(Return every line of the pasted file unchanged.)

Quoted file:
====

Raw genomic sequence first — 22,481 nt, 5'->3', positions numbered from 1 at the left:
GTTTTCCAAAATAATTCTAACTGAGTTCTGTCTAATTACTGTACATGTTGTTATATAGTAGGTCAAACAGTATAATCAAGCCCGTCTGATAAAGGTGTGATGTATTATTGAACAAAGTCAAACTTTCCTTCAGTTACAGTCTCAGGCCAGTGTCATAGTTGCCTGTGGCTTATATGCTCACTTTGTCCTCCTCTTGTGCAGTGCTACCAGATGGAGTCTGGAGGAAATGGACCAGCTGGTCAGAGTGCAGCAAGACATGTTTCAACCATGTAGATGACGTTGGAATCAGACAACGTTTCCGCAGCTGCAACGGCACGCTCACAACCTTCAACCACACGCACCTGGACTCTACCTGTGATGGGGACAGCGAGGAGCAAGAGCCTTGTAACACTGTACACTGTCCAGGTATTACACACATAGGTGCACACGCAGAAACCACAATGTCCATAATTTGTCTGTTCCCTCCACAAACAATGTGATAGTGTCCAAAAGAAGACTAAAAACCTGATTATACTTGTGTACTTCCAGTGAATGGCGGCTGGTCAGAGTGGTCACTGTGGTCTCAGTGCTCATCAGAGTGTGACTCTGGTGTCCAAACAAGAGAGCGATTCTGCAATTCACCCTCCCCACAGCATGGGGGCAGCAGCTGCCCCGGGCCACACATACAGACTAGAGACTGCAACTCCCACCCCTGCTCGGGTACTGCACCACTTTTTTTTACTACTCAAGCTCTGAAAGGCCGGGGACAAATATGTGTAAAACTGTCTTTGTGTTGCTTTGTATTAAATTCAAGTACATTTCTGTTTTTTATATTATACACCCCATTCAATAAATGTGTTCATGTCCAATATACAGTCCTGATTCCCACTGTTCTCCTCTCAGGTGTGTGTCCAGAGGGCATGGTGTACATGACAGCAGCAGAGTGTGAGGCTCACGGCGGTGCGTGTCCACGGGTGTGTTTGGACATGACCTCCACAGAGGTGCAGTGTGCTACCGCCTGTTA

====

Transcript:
Raw genomic sequence first — 22,481 nt, 5'->3', positions numbered from 1 at the left:
GTTTTCCAAAATAATTCTAACTGAGTTCTGTCTAATTACTGTACATGTTGTTATATAGTAGGTCAAACAGTATAATCAAGCCCGTCTGATAAAGGTGTGATGTATTATTGAACAAAGTCAAACTTTCCTTCAGTTACAGTCTCAGGCCAGTGTCATAGTTGCCTGTGGCTTATATGCTCACTTTGTCCTCCTCTTGTGCAGTGCTACCAGATGGAGTCTGGAGGAAATGGACCAGCTGGTCAGAGTGCAGCAAGACATGTTTCAACCATGTAGATGACGTTGGAATCAGACAACGTTTCCGCAGCTGCAACGGCACGCTCACAACCTTCAACCACACGCACCTGGACTCTACCTGTGATGGGGACAGCGAGGAGCAAGAGCCTTGTAACACTGTACACTGTCCAGGTATTACACACATAGGTGCACACGCAGAAACCACAATGTCCATAATTTGTCTGTTCCCTCCACAAACAATGTGATAGTGTCCAAAAGAAGACTAAAAACCTGATTATACTTGTGTACTTCCAGTGAATGGCGGCTGGTCAGAGTGGTCACTGTGGTCTCAGTGCTCATCAGAGTGTGACTCTGGTGTCCAAACAAGAGAGCGATTCTGCAATTCACCCTCCCCACAGCATGGGGGCAGCAGCTGCCCCGGGCCACACATACAGACTAGAGACTGCAACTCCCACCCCTGCTCGGGTACTGCACCACTTTTTTTTACTACTCAAGCTCTGAAAGGCCGGGGACAAATATGTGTAAAACTGTCTTTGTGTTGCTTTGTATTAAATTCAAGTACATTTCTGTTTTTTATATTATACACCCCATTCAATAAATGTGTTCATGTCCAATATACAGTCCTGATTCCCACTGTTCTCCTCTCAGGTGTGTGTCCAGAGGGCATGGTGTACATGACAGCAGCAGAGTGTGAGGCTCACGGCGGTGCGTGTCCACGGGTGTGTTTGGACATGACCTCCACAGAGGTGCAGTGTGCTACCGCCTGTTA